Groups eye China markets

22:02, Nov 22 2012
Business in China
From left, Venture Southland chief executive Paul Casson, Southland Chamber of Commerce chief executive Richard Hay , NZ Ngauranga marketing and development Mirko Harnisch and NZ Ngauranga directors Alexander Steir and Thorsten Gebhard discussing small Southland businesses in China.

Venture Southland and the Southland Chamber of Commerce believe a New Zealand-based company with major links in China could help small and medium and developing businesses in the region gain a strong foothold in the Chinese market.

Dunedin-based NZ Ngauranga directors were in Invercargill yesterday to discuss business opportunities in China for Southland businesses.

Venture Southland chief executive Paul Casson said the company held a strong position in Shanghai, which was the gateway to trade in China.

Small businesses often stayed away from China because of a lot of paperwork but NZ Ngauranga would be on hand to look after the technical side of doing business in China, Mr Casson said.

Several large Southland companies were already established in China but a new initiative was being developed with the company to ensure smaller business in the region could take advantage of the market, he said.

There was an urgent need for certain products in China, which many Southland business could fulfil.


The new initiative would look at food, beverage and health products businesses, he said.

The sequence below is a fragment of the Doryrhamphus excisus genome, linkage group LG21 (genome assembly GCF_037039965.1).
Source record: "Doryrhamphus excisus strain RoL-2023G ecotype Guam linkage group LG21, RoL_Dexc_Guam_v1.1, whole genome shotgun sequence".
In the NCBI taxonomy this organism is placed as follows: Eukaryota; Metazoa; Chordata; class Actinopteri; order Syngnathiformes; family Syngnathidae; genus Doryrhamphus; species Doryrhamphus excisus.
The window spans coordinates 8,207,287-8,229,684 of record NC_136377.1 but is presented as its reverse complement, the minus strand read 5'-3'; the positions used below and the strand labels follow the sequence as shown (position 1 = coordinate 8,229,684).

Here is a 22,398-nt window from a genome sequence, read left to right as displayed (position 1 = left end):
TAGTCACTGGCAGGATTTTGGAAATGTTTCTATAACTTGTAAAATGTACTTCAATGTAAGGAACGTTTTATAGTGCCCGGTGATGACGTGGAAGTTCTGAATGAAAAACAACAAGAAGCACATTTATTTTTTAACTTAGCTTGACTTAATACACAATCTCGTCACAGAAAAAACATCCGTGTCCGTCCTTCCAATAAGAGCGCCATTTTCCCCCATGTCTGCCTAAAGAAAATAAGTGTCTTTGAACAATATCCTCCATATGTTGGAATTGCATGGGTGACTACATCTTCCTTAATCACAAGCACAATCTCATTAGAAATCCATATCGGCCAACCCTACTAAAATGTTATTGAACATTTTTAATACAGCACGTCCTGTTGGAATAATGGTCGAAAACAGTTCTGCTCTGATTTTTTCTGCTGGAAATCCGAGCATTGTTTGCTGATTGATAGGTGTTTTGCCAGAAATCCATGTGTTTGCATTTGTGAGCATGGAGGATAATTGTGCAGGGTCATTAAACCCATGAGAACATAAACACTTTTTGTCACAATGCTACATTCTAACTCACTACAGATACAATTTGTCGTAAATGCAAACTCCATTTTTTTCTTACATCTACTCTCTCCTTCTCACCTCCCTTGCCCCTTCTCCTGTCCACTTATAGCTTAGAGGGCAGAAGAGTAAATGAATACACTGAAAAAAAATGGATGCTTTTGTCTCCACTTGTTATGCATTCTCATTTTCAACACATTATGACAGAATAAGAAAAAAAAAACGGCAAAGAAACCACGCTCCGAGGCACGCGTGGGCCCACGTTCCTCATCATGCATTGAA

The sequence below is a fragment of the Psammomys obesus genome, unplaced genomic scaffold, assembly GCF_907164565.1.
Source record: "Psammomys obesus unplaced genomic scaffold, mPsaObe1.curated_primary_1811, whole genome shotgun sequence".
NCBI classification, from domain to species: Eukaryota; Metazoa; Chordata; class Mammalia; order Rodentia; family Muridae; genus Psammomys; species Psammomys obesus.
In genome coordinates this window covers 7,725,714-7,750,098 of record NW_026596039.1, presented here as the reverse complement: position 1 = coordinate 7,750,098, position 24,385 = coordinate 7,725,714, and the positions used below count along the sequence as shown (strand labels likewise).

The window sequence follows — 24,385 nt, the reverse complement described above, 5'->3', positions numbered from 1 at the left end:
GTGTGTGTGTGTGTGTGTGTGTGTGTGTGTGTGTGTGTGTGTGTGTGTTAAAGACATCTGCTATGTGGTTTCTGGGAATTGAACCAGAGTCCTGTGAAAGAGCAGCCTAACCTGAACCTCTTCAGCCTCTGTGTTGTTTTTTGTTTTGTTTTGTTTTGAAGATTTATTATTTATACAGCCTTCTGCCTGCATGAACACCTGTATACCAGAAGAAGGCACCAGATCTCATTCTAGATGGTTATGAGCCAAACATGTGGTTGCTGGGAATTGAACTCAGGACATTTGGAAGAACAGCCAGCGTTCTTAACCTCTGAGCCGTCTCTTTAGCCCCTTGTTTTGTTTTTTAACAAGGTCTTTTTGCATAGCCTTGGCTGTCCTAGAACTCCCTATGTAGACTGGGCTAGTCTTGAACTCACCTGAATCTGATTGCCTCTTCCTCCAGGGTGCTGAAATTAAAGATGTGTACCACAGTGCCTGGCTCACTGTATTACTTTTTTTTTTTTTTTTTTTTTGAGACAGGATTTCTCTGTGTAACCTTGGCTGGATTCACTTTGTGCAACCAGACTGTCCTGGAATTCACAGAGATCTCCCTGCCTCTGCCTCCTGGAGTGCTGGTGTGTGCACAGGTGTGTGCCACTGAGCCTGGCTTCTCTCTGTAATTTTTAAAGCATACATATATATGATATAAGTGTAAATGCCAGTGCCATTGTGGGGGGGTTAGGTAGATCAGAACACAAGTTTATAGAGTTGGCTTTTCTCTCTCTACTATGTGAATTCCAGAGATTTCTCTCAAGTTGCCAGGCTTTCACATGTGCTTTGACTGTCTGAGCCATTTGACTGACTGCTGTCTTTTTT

The demand for new and current products in China was discussed at the meeting and investment opportunities were identified, he said.

The next step for Venture Southland would be to identify businesses in the region could take part in the initiative: ''Regionalism is key to this initiative because individual businesses will not be able to fill containers, we will need a charter of smaller operators to assist with the demand in cheese, sea food, health foods and sweets.''

NZ Ngauranga marketing and development manager Mirko Harnisch said Southland businesses focused on producing top quality products and had a reputation for being pristine, businesses could take advantage of.

Economies of scale could be an issue but that could be overcome by developing a cluster of companies to work together under an umbrella or regional brand such as those he had worked with in Otago, Mr Harnisch said.

It was an ideal time to move into China because NZ Ngauranga and its sister company Welnea were well established and could see the Chinese market was developing.

As the middle class population grew rapidly, businesses were diversifying and niches were developing, he said.

''This is where Southland producers come in with their high quality produce.''

The Southland Times